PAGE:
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Tour Schedule

January 3rd

Wendy J. Dunn’s Official Blog

Viviana MacKade’s Official Blog

The Coffee Pot Book Club

January 4th

MJ Porter’s Official Blog

Let Your Words Shine…

The Whispering Bookworm

January 5th

Elizabeth St.John’s Official Blog

When Angels Fly

CelticLady’s Reviews

January 6th

Deborah Swift’s Official Blog

The Historical Fiction Blog

Judith Arnopp’s Official Blog


January 7th

Ruins & Reading

B for Bookreview

A Thousand Suns

Shadows of the Past

Read an #excerpt from Chrystyna Lucyk-Berger upcoming #NewRelease - The Woman at the Gates @ckalyna

The Woman at the Gates
By Chrystyna Lucyk-Berger

Publication Date: 2nd September 2021
Publisher: Bookouture
Page Length: 343 Pages
Genre: Historical Fiction, WW2

“For as long as Antonia could remember, there had been sliding panels and secret doors to discover in her Ukrainian village, and the music of their defiance had sustained her.”

 1944, Germany: Gazing through the barbed wire fence, up at the pale blue sky, Antonia dreams of her home in Ukraine: cherry orchards, golden fields, and the man she loves, whom she may never see again…

 The Nazi soldier thrust the barrel of his gun between Antonia’s shoulder blades and she stumbled, still clutching the hand of her youngest nephew. Her sister lifted her other little boy into the back of the truck. Under the threatening gaze of the Germans, Antonia met her sister’s dark and fearful expression then looked back at the village one last time before the flap dropped and locked them all in total darkness.

 Before Antonia and her family were captured and sent to a slave labor camp, she was a fighter rather than a victim. Her resistance group—made up of the young men and women she’d grown up with—risked everything to free their country from those who had turned it into a bloody battleground. By her side was clever, handsome Viktor—the man she was to marry, and whose love shone like a light even when dark and violent conflicts engulfed them.

 Antonia does not know if her beloved Viktor has been caught or executed. There are rumors the war is coming to an end. But she cannot wait to be saved. Her precious nephews will die without proper food. The Nazis need every able slave to push back the Red Tide, but Antonia also knows she or the others could be killed for any reason, at any moment.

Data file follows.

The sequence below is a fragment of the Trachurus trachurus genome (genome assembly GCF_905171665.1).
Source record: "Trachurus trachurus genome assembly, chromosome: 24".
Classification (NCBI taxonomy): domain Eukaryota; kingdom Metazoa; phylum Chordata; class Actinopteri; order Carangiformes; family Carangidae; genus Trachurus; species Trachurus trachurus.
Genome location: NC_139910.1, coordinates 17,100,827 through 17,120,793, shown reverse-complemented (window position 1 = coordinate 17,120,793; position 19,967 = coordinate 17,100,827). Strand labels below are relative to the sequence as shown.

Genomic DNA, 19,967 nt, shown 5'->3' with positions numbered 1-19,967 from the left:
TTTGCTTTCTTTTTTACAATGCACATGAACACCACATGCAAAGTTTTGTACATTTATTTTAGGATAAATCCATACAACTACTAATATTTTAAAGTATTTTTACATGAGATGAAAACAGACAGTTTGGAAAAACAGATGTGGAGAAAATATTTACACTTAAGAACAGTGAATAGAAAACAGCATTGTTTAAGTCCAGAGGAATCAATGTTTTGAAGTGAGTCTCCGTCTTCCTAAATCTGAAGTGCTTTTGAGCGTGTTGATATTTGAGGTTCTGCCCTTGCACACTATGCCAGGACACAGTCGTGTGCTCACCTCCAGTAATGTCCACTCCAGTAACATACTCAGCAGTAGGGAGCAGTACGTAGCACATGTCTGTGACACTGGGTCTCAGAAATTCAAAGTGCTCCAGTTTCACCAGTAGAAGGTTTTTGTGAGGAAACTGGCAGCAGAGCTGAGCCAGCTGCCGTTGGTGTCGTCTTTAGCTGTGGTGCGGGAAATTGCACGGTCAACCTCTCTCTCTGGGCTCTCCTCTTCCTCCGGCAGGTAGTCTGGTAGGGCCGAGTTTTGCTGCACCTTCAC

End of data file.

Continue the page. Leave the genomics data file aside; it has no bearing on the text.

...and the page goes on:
Outside the gates lies salvation and Antonia must find a way through them, even if means putting her own life at risk. The Nazis may have taken nearly everything from her - her country, her dreams, her passions - but they will never take away her fierce courage…

Inspired by the author's research into her family's histories, The Woman at the Gates is a heartbreaking, inspiring and unforgettable epic of the faith, courage and determination shown by those who survived the darkest days of the war. Fans of Mandy Robotham, Kate Quinn and Pam Jenoff will be gripped from the very first page until the final, heart-stopping conclusion. 


Summer 1945

Castle Neubeuern, Bavaria

It was Konstantin who evoked the memory of apricots, a memory so strong the air suddenly bloomed with the golden, sun-warmed scent. Antonia pulled her nephew closer to her, like a cushion against the impact, and dropped the children’s picture book flat onto her lap. She remembered the carelessness of that sweet, perfumed juice running down her chin. The feel of her lover’s finger catching that drop and putting it to her lips. And she remembered the apricots that had sustained her sister’s family on a horrible journey into darkness.

Antonia impatiently rubbed at the sting of tears. With all that she had endured, with all that they had survived, she was going to cry over apricots? The memory of apricots?

No, the memory of that apricot orchard. Her home. Her life. Him.

Antonia’s nephew pushed himself away, the metal bed frame squeaking as he shifted. “And cherries,” he added. “I miss apricots and I miss cherries.”